Posted on April 9, 2018
Indigenous Engineering, Procurement and Construction (EPC) Company, Oilserv Limited, has sealed a two-year contract with the Nigerian National Petroleum Corporation (NNPC) for the Ajaokuta Kaduna Kano (AKK) gas pipeline project after a rigorous bidding process.
The 614km x 40-inch gas pipeline, which spans from Ajaokuta in Kogi State to Kano through the Federal Capital Territory, Abuja, will have Oilserv/Oando Consortium handling the Lot 1 section, a 200km stretch from Ajaokuta to Abuja.
The contract was consummated on April 5 at the NNPC Towers in Abuja between Oilserv/Oando Consortium represented by the Chairman/Group CEO, Emeka Okwuosa, and the Managing Director, Gbite Falade, and the NNPC team led by the Group Managing Director, Maikanti Baru.
Okwuosa expressed delight at the signing saying, “this is indeed a landmark achievement in Nigeria and the project, which is part of the Nigerian Gas Masterplan will ensure adequate supply of gas to the North, improve the gas infrastructure expansion within the domestic market and boost power generation in the region.”
He added that, “it is a gas infrastructure revolution, which has never been witnessed in the country. This is a cause to believe that the nation is on the path of a major economic revolution. All thanks to the GMD NNPC, Dr Maikanti Baru, hard-working Nigerians in NNPC and its contractor companies who are working tirelessly to deliver projects.”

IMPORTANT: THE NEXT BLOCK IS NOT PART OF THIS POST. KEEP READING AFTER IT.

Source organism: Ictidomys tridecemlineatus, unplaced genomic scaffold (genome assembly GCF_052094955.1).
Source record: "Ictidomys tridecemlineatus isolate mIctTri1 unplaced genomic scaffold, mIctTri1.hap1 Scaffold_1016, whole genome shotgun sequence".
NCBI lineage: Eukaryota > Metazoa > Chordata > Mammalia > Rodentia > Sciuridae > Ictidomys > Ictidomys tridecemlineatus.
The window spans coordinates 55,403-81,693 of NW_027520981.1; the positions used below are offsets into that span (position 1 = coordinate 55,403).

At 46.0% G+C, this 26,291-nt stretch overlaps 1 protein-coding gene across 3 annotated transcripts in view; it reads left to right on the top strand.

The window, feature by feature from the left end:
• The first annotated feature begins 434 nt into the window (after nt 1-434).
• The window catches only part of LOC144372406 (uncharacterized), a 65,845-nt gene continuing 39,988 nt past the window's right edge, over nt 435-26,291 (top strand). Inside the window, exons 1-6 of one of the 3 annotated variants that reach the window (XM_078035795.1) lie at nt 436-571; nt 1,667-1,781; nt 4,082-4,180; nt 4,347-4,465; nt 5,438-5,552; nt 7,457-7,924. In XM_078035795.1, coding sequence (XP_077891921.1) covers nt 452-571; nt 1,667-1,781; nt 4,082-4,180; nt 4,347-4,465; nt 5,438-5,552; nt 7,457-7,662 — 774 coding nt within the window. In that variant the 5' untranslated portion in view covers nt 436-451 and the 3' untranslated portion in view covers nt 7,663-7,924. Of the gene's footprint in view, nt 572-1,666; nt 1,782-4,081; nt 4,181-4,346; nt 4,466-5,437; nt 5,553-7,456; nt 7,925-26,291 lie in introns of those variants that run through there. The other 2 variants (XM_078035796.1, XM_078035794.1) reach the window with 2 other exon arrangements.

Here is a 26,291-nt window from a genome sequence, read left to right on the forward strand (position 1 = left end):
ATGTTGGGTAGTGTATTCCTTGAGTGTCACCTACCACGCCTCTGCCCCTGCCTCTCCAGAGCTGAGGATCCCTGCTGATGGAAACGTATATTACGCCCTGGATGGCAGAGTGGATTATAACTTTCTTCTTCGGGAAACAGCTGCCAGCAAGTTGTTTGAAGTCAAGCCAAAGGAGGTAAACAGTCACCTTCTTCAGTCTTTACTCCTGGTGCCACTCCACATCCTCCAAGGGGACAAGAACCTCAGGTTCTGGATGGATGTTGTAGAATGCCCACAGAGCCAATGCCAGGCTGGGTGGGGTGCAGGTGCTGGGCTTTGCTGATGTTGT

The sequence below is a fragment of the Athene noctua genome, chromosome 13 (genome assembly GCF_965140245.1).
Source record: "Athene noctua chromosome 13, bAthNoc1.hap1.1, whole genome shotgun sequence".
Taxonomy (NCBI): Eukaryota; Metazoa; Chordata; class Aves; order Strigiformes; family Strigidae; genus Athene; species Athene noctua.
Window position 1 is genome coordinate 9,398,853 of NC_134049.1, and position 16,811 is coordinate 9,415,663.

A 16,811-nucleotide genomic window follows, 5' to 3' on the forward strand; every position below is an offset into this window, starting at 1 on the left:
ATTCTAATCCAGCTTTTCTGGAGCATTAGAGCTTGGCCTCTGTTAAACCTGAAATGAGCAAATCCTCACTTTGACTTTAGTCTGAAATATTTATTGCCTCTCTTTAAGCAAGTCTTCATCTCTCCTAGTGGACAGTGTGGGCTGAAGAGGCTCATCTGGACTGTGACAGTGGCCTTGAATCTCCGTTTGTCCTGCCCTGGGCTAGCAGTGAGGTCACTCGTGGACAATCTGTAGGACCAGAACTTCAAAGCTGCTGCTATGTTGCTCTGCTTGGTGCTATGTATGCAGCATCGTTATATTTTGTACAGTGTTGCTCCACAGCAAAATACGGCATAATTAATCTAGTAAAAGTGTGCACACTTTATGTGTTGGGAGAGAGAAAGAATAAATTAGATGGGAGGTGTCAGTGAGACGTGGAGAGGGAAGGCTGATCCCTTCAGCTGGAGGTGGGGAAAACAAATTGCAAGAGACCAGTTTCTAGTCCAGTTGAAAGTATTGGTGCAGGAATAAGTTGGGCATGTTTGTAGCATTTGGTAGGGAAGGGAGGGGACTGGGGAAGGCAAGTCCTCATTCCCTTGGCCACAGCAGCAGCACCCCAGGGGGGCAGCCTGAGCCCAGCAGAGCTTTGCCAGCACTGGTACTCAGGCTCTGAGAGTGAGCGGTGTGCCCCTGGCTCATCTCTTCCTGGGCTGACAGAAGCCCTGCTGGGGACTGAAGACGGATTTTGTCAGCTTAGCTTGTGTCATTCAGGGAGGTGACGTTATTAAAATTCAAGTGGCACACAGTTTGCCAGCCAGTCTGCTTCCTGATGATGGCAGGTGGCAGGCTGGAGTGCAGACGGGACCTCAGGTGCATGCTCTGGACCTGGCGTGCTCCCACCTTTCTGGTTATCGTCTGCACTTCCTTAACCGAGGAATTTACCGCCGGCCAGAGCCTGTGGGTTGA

The scope of work includes the engineering, procurement, construction, installation, testing, and commissioning of a 40” x 614km class pipeline system from Ajaokuta to Kano, with associated valve stations, intermediate and terminal gas facilities.
Okwuosa reiterated Oilserv’s resolve to be not only a leading indigenous EPC company in the pipelines and facility business but also the company of choice. “The journey of Oilserv as the leading indigenous EPCIC company in this sector has its roots in a number of many first achievements,” he said.
banker, JP Morgan Chase, over the weekend acknowledged it knew Nigeria’s former oil minister convicted of money laundering would benefit when it transferred over $800 million of government funds to a company he controlled.
It made the acknowledgement in its legal response to a lawsuit filed by Nigeria over transactions made by the U.S. bank when Royal Dutch Shell and Eni bought offshore oilfield OPL 245 from Malabu Oil and Gas in 2011.
The $1.3 billion deal has spawned legal cases spanning several countries and involving Nigerian government officials and senior ENI and Shell executives, a number of whom face trial in Italy on corruption charges next month.
Malabu is controlled by Dan Etete, who was Nigeria’s oil minister at the time of the deal and was convicted of money laundering in France in 2007.
The lawsuit against JP Morgan accused the bank of negligence over the transfer of funds from a Nigerian government escrow account into which Shell and Eni had deposited money to secure OPL 245.
In its written defence, filed in a British court last week, JP Morgan said Britain’s Serious Organised Crime Agency (SOCA), now renamed the National Crime Agency, had approved the transfers to Malabu and denied negligence.